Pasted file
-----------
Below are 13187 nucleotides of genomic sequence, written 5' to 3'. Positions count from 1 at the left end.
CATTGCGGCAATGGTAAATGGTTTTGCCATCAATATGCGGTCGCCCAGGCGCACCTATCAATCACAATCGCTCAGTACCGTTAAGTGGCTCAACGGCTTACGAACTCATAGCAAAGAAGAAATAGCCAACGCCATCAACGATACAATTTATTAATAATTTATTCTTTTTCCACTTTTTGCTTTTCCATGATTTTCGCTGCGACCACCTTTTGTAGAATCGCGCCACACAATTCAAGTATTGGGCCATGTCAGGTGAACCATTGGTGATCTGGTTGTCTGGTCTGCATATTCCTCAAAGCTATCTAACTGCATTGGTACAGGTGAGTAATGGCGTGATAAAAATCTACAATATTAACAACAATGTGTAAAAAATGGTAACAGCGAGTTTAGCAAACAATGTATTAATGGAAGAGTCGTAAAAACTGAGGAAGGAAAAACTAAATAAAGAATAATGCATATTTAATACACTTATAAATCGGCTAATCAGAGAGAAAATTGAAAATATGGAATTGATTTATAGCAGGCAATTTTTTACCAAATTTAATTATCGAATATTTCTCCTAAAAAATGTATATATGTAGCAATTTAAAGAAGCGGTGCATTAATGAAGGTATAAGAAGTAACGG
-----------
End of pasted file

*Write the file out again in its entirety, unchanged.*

Below are 13187 nucleotides of genomic sequence, written 5' to 3'. Positions count from 1 at the left end.
CATTGCGGCAATGGTAAATGGTTTTGCCATCAATATGCGGTCGCCCAGGCGCACCTATCAATCACAATCGCTCAGTACCGTTAAGTGGCTCAACGGCTTACGAACTCATAGCAAAGAAGAAATAGCCAACGCCATCAACGATACAATTTATTAATAATTTATTCTTTTTCCACTTTTTGCTTTTCCATGATTTTCGCTGCGACCACCTTTTGTAGAATCGCGCCACACAATTCAAGTATTGGGCCATGTCAGGTGAACCATTGGTGATCTGGTTGTCTGGTCTGCATATTCCTCAAAGCTATCTAACTGCATTGGTACAGGTGAGTAATGGCGTGATAAAAATCTACAATATTAACAACAATGTGTAAAAAATGGTAACAGCGAGTTTAGCAAACAATGTATTAATGGAAGAGTCGTAAAAACTGAGGAAGGAAAAACTAAATAAAGAATAATGCATATTTAATACACTTATAAATCGGCTAATCAGAGAGAAAATTGAAAATATGGAATTGATTTATAGCAGGCAATTTTTTACCAAATTTAATTATCGAATATTTCTCCTAAAAAATGTATATATGTAGCAATTTAAAGAAGCGGTGCATTAATGAAGGTATAAGAAGTAACGG